I wanted to post these leadership principles from when I was in the U.S. Army. I think they really apply to anyone in a leadership position and definitely in IT where cross-training, cross-team responsibilities and the very integrated nature of IT makes us one whole team. If the team isn’t moving efficiently then the whole team gets dragged down.
The 11 Principles of Armed Forces Leadership
- Know yourself and seek self-improvement.
- Be technically and tactically proficient.
- Develop a sense of responsibility among your subordinates.
- Make sound and timely decisions.
- Set an example.
- Know your people and look out for their welfare.
- Keep your people informed.
- Seek responsibility and take responsibility for your actions.
- Ensure assigned tasks are understood, supervised, and accomplished.
- Train your people as a team.
- Employ your team in accordance with its capabilities.
I think #1 really speaks for itself. If you aren’t always learning in IT, you are falling behind. There is no standing still.
The second point is making sure you have the necessary information to perform your job duties, but the second piece does escape some people. It is really important to know how to use your team to be the most effective. Less effective = Less efficient. Running “lean” isn’t an excuse. We live in a world of automation where we can do a lot of great things.
The team who clocks in at the beginning of the day and then clocks out at the end of the day are just along for the ride. A team who feels personal responsibility for what they are working on instills a certain level of pride and passion for what they do. This is how people stand out in a crowd and you can see who the future leaders will be.
Making a quick decision isn’t always the right one, but you don’t want to be plagued by “paralysis by analysis” as they say either. Get as much information as you can and make an informed decision in a reasonable amount of time. Disasters are mitigated by good planning and well informed personnel.
The fifth point really needs no explanation.
I really take #6 to heart. When leading a team, you have to take personal responsibility for them and their work. If its good work, it reflects good on your and your team. If it is poor, we know how that works as well. If a previously good employee is not having issues, take the time and find out why. Coaching and caring…not coddling…is the one of a leader’s foremost responsibilities.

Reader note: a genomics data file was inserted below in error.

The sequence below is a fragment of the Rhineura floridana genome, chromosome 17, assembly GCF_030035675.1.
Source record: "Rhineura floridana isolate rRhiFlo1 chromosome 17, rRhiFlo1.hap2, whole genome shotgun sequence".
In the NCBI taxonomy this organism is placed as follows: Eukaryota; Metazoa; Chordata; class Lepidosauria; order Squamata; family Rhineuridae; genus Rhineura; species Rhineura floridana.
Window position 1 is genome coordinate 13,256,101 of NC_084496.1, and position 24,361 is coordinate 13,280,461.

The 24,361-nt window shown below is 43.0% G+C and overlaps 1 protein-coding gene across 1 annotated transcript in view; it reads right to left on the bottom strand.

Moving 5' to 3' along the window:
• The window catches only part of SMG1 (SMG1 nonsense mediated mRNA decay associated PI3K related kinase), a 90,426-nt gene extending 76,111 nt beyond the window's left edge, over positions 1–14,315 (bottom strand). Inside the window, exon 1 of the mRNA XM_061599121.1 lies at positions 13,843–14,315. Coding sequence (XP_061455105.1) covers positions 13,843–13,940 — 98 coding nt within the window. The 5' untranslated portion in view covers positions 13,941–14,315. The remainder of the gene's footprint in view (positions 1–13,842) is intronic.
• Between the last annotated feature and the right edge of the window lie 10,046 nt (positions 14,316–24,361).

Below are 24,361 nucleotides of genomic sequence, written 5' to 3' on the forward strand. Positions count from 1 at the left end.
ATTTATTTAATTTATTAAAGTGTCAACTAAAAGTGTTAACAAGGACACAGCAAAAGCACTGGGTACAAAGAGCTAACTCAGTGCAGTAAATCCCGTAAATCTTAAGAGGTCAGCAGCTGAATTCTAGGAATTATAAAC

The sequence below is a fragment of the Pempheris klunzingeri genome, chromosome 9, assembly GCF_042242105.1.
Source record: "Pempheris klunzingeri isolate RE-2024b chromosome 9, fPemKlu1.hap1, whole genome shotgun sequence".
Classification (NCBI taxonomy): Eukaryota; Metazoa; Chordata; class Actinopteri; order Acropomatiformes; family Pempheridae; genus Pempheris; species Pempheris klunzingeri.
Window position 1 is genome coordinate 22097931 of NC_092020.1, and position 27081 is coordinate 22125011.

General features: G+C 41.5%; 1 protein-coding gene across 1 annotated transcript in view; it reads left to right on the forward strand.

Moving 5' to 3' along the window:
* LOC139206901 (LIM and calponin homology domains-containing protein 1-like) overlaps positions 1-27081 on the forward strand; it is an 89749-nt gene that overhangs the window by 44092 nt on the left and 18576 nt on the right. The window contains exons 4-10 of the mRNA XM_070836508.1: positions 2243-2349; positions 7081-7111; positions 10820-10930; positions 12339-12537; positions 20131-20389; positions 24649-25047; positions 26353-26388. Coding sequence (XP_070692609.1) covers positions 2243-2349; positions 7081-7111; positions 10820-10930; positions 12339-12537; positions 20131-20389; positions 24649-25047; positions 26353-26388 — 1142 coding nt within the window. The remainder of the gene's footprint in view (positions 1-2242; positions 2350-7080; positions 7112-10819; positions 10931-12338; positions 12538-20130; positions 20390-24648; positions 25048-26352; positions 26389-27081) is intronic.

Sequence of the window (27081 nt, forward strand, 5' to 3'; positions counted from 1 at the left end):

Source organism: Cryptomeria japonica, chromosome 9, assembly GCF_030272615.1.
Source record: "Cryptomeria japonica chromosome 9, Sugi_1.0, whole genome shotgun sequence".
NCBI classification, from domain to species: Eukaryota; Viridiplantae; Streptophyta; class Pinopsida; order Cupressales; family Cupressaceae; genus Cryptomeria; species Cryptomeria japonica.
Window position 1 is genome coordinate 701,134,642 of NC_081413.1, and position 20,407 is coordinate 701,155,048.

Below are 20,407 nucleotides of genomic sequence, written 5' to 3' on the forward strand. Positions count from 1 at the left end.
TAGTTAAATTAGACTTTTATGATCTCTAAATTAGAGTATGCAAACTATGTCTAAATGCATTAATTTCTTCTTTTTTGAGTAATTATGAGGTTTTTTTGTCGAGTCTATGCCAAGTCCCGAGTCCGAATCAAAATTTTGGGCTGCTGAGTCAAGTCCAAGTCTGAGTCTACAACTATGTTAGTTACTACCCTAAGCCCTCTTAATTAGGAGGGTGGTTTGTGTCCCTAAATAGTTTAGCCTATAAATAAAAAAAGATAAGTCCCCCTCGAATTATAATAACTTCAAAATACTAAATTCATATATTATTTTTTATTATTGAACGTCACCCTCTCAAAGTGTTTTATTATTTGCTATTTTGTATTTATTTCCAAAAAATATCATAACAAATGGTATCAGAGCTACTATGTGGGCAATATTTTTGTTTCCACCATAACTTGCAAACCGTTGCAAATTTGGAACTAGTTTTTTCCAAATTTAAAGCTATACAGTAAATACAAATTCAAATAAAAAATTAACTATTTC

Always make sure your people know the 50,000 foot view of what needs to happen. This is how you grow your employees from being the fine detail engineers or infantrymen into being future leaders. Understanding the scope of the battlefield or the business is just as important as knowing what that checkbox or cli command is going to do.
Take responsibility for your successes and your failures. Your team’s success and failure is your success and failure. Never lay off responsibility to a team member. You are the shield and they are the sword.
A good thing to do when assigning tasks is to give out the tasks, explain the parameters and have your team members communicate back to you the way they understood it. This will help prevent any communication issues. Poor or less than stellar communication is where most of the problems in IT happen. The customer told the project manager this thing. The project manager communicated this to the team manager. The team manager talked to the team. I’m sure, as a child, everyone played the telephone game at some point. Remember, communication is key!
Train your team as a team. Don’t silo people. Cross-training is imperative. Everyone has been on that 2am on-call phone call where they got saddled with something they knew nothing about and none of us have ever liked it. Cross-train your team as much as they are capable to fill any gaps you may or may not know about. The gaps will hurt when you and your team are caught off guard.
Know the abilities of your team. You can’t expect a 5 person team to do something in 3 weeks that will take a 10 person team 12 weeks to do. I see this happen in IT a lot and some of it is avoidable and some isn’t. Just be aware.